Grecian, originally from London Scottish and who has recently moved back to England after several years coaching mini-rugby near his home in North Berwick, adds: "I would love the SRU to reward players. The fact there are so few of us might make the decision easier. It's a bit sad to think of those guys left out in the cold for a poor decision in the past!"

Today, Grecian stressed: "The fact no caps were awarded didn't make the slightest difference to the effort that was put in and it is only with the passing years that I have thought about how nice it would have been to be capped. What a great statement it would be by the SRU to the rugby community if they revisited this matter."

The issue has arisen at a time when Scotland face three more Tests in the next two years including a World Cup sectional tie against the once unworthy Pumas who have actually won eight out of the ten meetings between the countries since the 1990 decision to grant them full status.

THE players who would be eligible for any retrospective cap are: Willie Anderson (Kirkcaldy), David Ashton (Ayr), David Butcher (Harlequins), Jim Carswell (Jordanhill), Ally Donaldson (Currie), Ian Elliot (Hawick), Steve Ferguson (Peebles), Gareth Flockhart (Stirling County), Nick Grecian (London Scottish), Gary Isaac (Gala), Stuart Johnston (Watsonians), Ronnie Kirkpatrick (Jed-Forest), Bruce Laidlaw (Royal High FPs), Stuart Lang (Heriot's), Colin Mair (West), Rob Moffat (Melrose), Mark Moncrieff (Gala), Stewart McAslan (Heriot's), Ruari Maclean (Gloucester), Ian Murchie (West), Arthur Orr (Royal High FPs), Hugh Parker (Wigtownshire), Stuart Paul (Heriot's and Watsonians), Kevin Rafferty (Heriot's), Craig Redpath (Melrose), Rob Scott (Selkirk and London Scottish), Kevin Troup (London Scottish and Edinburgh Accies), Garry Waite (Kelso), Fergus Wallace (GHK), Grant Wilson (Boroughmuir).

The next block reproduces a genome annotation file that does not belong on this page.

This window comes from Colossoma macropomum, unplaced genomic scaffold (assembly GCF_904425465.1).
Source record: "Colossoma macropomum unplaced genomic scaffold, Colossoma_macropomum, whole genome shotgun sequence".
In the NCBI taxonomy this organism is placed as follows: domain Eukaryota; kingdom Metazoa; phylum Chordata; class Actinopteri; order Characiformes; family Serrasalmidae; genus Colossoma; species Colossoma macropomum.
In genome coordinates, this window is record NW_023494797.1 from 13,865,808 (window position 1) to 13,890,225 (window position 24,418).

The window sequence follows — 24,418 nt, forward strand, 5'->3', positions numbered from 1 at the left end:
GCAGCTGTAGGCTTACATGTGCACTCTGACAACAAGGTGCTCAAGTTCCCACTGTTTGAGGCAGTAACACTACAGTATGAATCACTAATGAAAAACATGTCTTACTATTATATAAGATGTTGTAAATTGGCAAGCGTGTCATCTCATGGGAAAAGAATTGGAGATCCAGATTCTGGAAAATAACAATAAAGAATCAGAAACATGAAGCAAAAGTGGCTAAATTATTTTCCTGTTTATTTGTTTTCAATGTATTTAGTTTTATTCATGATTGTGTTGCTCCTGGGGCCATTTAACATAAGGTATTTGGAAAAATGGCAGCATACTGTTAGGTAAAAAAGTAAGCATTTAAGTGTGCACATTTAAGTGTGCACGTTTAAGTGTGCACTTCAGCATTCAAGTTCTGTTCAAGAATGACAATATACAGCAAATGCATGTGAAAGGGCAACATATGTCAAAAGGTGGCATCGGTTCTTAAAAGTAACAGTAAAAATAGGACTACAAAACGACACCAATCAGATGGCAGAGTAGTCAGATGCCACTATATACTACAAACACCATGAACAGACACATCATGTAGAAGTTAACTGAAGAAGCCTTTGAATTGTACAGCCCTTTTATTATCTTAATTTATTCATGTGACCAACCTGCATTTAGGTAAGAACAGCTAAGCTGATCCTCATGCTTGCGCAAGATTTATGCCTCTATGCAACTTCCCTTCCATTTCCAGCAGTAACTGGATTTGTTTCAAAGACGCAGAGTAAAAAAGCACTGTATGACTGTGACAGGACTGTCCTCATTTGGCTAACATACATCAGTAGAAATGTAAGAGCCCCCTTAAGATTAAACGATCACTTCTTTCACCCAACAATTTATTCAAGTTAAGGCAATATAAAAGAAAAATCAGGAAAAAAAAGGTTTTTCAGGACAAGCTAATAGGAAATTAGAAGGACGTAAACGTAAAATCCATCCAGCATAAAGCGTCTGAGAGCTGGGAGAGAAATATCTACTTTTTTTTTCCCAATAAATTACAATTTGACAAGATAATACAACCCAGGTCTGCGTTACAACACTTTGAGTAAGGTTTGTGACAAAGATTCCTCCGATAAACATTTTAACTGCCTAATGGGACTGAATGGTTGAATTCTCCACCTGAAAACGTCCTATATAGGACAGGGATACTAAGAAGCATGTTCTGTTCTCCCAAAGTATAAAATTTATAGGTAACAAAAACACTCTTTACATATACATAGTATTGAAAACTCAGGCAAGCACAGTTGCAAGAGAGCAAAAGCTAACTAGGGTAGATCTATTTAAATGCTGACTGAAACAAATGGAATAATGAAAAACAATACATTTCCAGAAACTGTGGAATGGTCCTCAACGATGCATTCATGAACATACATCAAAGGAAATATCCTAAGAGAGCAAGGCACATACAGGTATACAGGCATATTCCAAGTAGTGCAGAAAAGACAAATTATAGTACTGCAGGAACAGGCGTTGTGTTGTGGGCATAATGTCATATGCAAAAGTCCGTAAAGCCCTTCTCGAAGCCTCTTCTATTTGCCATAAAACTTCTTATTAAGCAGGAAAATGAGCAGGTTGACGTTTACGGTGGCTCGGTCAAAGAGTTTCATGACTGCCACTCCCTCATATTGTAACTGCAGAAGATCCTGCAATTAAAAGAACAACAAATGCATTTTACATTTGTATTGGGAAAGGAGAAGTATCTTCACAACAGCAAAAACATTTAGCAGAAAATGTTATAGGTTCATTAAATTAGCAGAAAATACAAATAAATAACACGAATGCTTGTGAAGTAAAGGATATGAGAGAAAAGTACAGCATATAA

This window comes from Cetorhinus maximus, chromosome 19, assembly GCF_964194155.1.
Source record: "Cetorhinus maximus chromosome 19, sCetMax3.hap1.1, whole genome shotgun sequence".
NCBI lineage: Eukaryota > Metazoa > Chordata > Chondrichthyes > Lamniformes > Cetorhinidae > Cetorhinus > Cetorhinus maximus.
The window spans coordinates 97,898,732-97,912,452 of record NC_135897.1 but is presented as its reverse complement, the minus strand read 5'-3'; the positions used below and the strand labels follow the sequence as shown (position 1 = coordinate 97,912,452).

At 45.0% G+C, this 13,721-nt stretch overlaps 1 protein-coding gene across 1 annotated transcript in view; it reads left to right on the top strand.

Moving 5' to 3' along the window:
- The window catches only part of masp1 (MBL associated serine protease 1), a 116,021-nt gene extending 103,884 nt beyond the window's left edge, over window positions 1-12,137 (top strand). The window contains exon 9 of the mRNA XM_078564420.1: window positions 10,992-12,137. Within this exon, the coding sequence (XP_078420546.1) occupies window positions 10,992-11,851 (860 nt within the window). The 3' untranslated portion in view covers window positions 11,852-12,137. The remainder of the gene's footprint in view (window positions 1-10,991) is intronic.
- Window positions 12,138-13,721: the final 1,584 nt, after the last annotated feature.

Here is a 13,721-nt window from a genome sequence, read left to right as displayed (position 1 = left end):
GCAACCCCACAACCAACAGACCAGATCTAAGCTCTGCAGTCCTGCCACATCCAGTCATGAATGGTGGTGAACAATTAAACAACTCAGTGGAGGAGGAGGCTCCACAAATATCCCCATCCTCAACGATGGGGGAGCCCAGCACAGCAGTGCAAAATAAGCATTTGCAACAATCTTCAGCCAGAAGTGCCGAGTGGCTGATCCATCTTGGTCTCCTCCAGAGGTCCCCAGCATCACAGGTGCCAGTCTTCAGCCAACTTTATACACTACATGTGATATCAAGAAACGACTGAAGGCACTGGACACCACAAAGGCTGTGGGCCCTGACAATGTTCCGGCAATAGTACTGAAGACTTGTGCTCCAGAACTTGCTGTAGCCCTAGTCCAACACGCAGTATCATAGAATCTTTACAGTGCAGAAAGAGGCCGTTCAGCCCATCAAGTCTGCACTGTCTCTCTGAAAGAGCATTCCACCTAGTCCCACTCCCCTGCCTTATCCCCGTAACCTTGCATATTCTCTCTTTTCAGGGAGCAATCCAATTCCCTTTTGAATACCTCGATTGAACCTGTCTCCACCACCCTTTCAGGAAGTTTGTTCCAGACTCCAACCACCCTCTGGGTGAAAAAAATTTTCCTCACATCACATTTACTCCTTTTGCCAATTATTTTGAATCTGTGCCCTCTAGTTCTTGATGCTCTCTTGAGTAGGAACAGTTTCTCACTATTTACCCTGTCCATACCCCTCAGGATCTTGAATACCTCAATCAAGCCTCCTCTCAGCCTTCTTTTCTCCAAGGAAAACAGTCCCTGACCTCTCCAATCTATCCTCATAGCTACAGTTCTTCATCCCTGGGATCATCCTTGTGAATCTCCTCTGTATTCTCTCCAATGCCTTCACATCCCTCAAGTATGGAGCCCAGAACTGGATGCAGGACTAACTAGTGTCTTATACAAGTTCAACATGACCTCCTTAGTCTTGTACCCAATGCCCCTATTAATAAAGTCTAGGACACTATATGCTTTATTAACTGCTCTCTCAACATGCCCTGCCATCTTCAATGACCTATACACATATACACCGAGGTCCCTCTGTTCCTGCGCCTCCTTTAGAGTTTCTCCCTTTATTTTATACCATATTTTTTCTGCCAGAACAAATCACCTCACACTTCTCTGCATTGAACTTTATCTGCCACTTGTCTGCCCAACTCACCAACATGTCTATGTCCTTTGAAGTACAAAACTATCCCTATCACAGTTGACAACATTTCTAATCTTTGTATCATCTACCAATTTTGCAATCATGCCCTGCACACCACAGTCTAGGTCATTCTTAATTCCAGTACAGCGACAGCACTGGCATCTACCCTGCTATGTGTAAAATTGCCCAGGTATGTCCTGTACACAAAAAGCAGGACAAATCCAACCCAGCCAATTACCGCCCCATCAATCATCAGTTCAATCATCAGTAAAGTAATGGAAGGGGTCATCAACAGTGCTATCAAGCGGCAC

Your say: Just some of the comments received by the Evening News.

Andrew Dixey: "These lads really should be recognised. They represented their country at an international level and should not be denied the right due to the politics of the day."

Julian Frostwick: "I simply wish to add support to the view these men should share the honour that their football counterparts have enjoyed."

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Mr David Chalmers: "Come on, get these internationalists retrospectively recognised especially with the modern game and blood injury replacements getting capped. It would mean a lot to the few involved."

Ed Stott: "During my time at Edinburgh Accies, I played with and against a few of those listed and it seems a great shame they should have missed out on being recognised publicly when we within the game as players knew of their achievement. I know the SRU have been known to move in mysterious ways but maybe it is time they made a populist move."